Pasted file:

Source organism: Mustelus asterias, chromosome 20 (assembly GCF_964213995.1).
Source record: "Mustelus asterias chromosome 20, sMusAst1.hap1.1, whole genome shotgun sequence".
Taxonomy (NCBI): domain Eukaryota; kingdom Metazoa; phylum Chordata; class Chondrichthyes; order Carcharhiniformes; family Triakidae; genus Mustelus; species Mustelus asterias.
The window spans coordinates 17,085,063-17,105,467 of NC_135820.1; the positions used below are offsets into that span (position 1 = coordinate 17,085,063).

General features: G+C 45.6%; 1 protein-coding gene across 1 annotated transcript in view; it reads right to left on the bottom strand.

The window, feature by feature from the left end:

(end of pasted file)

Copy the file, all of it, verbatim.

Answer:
Source organism: Mustelus asterias, chromosome 20 (assembly GCF_964213995.1).
Source record: "Mustelus asterias chromosome 20, sMusAst1.hap1.1, whole genome shotgun sequence".
Taxonomy (NCBI): domain Eukaryota; kingdom Metazoa; phylum Chordata; class Chondrichthyes; order Carcharhiniformes; family Triakidae; genus Mustelus; species Mustelus asterias.
The window spans coordinates 17,085,063-17,105,467 of NC_135820.1; the positions used below are offsets into that span (position 1 = coordinate 17,085,063).

General features: G+C 45.6%; 1 protein-coding gene across 1 annotated transcript in view; it reads right to left on the bottom strand.

The window, feature by feature from the left end: